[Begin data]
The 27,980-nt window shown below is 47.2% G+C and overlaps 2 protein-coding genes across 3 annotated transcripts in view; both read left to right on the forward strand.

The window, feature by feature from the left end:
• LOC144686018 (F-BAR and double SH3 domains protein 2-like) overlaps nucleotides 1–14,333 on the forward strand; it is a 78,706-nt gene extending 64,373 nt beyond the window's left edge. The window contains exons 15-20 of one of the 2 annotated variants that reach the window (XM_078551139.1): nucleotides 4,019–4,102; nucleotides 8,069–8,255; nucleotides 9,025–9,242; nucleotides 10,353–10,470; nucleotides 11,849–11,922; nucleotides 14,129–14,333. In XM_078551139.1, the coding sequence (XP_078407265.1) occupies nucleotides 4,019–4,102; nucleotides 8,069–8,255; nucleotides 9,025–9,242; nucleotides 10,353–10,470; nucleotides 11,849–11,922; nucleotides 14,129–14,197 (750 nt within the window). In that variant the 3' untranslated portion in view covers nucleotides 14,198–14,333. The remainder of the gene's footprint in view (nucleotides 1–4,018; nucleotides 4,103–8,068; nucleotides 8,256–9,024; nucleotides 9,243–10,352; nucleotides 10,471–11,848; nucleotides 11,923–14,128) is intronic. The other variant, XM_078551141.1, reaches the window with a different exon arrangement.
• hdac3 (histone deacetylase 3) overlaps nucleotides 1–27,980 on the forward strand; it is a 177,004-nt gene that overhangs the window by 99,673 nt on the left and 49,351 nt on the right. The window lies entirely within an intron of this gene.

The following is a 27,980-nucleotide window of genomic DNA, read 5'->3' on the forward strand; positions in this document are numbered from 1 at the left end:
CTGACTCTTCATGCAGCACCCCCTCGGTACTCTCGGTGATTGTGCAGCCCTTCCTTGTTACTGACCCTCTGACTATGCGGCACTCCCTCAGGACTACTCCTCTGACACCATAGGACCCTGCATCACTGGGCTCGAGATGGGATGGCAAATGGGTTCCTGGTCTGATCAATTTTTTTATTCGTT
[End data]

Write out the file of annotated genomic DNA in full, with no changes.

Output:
The 27,980-nt window shown below is 47.2% G+C and overlaps 2 protein-coding genes across 3 annotated transcripts in view; both read left to right on the forward strand.

The window, feature by feature from the left end:
• LOC144686018 (F-BAR and double SH3 domains protein 2-like) overlaps nucleotides 1–14,333 on the forward strand; it is a 78,706-nt gene extending 64,373 nt beyond the window's left edge. The window contains exons 15-20 of one of the 2 annotated variants that reach the window (XM_078551139.1): nucleotides 4,019–4,102; nucleotides 8,069–8,255; nucleotides 9,025–9,242; nucleotides 10,353–10,470; nucleotides 11,849–11,922; nucleotides 14,129–14,333. In XM_078551139.1, the coding sequence (XP_078407265.1) occupies nucleotides 4,019–4,102; nucleotides 8,069–8,255; nucleotides 9,025–9,242; nucleotides 10,353–10,470; nucleotides 11,849–11,922; nucleotides 14,129–14,197 (750 nt within the window). In that variant the 3' untranslated portion in view covers nucleotides 14,198–14,333. The remainder of the gene's footprint in view (nucleotides 1–4,018; nucleotides 4,103–8,068; nucleotides 8,256–9,024; nucleotides 9,243–10,352; nucleotides 10,471–11,848; nucleotides 11,923–14,128) is intronic. The other variant, XM_078551141.1, reaches the window with a different exon arrangement.
• hdac3 (histone deacetylase 3) overlaps nucleotides 1–27,980 on the forward strand; it is a 177,004-nt gene that overhangs the window by 99,673 nt on the left and 49,351 nt on the right. The window lies entirely within an intron of this gene.

The following is a 27,980-nucleotide window of genomic DNA, read 5'->3' on the forward strand; positions in this document are numbered from 1 at the left end:
CTGACTCTTCATGCAGCACCCCCTCGGTACTCTCGGTGATTGTGCAGCCCTTCCTTGTTACTGACCCTCTGACTATGCGGCACTCCCTCAGGACTACTCCTCTGACACCATAGGACCCTGCATCACTGGGCTCGAGATGGGATGGCAAATGGGTTCCTGGTCTGATCAATTTTTTTATTCGTT